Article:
The Realization that Everyone Else Also Has a Rich and Intricate Subjective Life

One of the main limitations of empathy is that it triggers a deep and intense emotional response to another person or persons. As such, empathy is narrow in scope. We empathize most readily with those who are close in proximity and kinship, those who we can easily imagine ourselves to be. Paul Bloom argues that empathy does not drive moral action and decision making, and to this point I agree.

I realize that I am tackling the problem of empathy from the wrong field. The reason that I got into working with Virtual Reality (VR) and Augmened Reality (AR) was because I wanted to solve a communication challenge, which is the difficulty we have in understanding the subjective lives of others. Specifically, I think that our capacity to empathize is linked to our flexibility to re-conceptualize what it means to be a self. The reason why VR and AR are important in this equation is that they can open new perspectives on self and other.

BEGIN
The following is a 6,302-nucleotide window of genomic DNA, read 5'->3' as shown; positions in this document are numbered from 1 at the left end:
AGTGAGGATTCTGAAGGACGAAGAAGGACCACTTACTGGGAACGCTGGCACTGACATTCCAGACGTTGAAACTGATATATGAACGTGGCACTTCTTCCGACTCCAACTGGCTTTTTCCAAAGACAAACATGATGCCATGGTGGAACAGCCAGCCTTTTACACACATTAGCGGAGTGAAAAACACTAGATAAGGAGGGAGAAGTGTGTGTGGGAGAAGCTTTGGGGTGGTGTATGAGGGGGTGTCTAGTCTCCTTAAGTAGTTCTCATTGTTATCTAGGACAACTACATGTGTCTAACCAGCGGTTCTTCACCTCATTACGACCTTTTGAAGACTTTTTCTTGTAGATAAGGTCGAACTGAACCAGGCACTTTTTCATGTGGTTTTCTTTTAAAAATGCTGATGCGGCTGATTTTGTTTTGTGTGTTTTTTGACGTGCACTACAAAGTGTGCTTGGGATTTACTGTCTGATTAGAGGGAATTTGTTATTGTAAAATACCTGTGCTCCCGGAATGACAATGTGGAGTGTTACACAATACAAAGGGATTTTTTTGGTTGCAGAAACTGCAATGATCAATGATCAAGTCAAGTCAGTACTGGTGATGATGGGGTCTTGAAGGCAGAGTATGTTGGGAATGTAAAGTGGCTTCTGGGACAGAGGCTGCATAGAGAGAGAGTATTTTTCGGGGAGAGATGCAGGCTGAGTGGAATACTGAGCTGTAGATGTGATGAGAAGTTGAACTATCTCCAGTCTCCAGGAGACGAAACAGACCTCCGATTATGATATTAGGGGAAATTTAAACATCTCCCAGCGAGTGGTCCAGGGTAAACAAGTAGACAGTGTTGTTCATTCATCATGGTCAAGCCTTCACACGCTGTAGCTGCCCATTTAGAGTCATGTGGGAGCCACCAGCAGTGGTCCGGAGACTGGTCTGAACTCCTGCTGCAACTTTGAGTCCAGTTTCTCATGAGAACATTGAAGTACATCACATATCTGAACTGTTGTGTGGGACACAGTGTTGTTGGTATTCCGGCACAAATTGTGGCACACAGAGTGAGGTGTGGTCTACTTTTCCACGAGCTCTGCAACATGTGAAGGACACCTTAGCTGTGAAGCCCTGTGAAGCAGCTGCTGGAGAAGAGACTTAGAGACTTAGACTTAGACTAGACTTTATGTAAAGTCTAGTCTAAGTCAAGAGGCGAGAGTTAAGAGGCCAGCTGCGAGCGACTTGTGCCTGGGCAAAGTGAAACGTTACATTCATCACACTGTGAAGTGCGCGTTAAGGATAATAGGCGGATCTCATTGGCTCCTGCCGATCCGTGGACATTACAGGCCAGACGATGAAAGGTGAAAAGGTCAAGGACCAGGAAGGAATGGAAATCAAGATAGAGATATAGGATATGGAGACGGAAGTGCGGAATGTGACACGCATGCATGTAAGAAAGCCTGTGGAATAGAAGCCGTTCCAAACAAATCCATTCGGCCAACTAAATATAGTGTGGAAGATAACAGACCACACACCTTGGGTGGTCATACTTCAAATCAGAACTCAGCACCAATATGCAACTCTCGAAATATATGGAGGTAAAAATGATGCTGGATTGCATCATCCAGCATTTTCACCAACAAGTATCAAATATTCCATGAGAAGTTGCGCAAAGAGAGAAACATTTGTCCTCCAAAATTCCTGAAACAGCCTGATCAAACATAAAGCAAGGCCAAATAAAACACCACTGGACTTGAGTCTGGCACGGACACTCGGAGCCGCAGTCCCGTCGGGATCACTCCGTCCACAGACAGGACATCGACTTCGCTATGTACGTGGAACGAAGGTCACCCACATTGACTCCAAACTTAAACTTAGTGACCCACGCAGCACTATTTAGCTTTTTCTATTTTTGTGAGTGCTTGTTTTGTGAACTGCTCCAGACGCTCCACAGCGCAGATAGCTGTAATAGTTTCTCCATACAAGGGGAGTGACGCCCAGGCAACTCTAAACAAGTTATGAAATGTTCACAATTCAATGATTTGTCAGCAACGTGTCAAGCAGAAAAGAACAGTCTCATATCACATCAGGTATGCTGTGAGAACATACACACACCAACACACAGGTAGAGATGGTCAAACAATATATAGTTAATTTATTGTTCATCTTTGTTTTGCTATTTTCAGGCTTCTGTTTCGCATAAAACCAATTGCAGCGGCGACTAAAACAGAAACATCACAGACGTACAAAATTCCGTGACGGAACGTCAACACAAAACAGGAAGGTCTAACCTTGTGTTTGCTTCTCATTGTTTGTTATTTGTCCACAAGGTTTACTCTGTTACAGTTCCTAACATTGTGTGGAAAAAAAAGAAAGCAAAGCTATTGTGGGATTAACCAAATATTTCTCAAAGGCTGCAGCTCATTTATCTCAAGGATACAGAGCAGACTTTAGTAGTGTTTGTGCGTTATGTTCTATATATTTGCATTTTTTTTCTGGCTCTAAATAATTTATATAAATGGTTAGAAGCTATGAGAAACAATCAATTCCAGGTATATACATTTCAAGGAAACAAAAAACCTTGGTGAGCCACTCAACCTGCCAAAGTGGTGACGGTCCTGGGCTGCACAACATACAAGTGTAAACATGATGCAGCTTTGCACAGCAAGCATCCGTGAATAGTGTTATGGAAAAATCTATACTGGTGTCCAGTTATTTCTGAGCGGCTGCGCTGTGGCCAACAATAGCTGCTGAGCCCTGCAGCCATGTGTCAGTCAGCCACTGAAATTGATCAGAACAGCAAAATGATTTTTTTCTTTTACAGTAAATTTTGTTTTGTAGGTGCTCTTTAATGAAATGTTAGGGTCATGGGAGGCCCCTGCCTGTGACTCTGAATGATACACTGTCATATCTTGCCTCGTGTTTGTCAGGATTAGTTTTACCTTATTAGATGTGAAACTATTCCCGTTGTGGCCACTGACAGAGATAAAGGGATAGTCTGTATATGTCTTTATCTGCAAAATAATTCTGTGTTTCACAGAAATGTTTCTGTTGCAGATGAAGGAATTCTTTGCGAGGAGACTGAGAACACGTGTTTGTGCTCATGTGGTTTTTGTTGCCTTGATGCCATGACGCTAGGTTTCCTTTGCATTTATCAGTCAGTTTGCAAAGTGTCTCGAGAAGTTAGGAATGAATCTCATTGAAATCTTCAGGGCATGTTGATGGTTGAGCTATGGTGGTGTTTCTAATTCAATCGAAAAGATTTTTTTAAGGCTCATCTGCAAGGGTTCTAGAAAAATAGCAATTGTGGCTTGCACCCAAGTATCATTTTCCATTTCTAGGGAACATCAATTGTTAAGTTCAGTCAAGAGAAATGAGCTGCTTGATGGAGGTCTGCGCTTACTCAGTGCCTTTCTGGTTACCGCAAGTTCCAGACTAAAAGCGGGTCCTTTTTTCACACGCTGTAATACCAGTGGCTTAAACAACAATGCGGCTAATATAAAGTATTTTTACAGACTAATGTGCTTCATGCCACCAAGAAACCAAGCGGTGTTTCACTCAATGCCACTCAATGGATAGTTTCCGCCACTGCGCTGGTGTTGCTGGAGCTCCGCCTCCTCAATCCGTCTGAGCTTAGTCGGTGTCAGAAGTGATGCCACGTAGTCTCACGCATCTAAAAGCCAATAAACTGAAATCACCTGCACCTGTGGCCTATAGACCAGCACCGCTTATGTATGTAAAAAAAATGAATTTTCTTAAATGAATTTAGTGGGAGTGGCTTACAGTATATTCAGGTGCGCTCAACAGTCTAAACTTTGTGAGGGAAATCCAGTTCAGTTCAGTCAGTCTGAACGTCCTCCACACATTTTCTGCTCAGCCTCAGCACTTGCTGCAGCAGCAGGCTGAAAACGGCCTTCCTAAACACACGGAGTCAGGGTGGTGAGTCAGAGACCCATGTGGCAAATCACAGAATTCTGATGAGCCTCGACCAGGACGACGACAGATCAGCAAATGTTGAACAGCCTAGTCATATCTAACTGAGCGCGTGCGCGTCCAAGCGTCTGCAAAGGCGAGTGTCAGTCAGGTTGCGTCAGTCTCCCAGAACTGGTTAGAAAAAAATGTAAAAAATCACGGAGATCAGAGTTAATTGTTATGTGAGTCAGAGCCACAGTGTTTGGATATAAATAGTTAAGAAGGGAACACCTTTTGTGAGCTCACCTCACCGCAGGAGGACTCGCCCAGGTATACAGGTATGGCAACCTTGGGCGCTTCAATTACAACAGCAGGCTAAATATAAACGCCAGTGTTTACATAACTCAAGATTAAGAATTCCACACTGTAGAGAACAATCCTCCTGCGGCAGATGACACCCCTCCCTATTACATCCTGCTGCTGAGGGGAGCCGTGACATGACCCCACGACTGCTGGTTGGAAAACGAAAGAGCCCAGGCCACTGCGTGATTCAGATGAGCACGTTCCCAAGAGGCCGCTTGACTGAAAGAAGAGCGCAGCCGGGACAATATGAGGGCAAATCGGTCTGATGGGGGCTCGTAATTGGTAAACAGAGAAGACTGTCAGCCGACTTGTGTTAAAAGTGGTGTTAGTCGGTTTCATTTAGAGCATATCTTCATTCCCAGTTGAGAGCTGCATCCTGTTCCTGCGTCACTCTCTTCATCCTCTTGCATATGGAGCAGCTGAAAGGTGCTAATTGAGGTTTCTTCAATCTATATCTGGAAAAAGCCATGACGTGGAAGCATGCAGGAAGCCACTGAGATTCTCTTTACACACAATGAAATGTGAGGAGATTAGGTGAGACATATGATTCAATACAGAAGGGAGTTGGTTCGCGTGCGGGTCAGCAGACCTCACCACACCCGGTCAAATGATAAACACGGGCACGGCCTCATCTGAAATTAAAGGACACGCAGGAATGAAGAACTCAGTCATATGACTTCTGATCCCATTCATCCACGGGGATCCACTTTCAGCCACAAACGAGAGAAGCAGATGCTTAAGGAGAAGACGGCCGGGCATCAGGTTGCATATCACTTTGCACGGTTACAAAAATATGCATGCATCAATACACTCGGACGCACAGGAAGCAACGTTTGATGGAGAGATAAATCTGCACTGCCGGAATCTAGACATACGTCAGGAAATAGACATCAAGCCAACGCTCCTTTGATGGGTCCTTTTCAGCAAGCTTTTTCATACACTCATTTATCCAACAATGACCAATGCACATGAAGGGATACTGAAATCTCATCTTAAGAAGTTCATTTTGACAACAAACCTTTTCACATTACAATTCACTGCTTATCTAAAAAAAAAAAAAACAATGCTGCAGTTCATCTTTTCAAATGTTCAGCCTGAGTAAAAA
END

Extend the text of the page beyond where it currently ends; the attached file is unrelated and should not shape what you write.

So, when today my colleague said that sharing a first-person point of view simultaneously with another was not novel enough to garner conference acceptance, I thought, “I’m not in the right place.” I never want to have to make cool technology just for the sake of showing off. This is done for the love of discovering other minds, a love that I have felt my entire life.

Also, let’s just take a moment to step back here. Yes, I did say sharing a first-person point of view. Sharing an embodied perspective. Performing an action from this perspective together at the same time. How is that not novel??! Our whole experience as we know it happens from this point of view, linked with a sense of self or “I”. We have never before shared it with a “you” in any way, it’s a physical impossibility. (Lovemaking is the closest.) So, I’m not just talking about seeing from another’s viewpoint, which I admit is also incredibly cool (Machine to Be Another have already brilliantly accomplished this), but actually seeing one’s own viewpoint WITH another’s as well, creating a new perspective that is shared.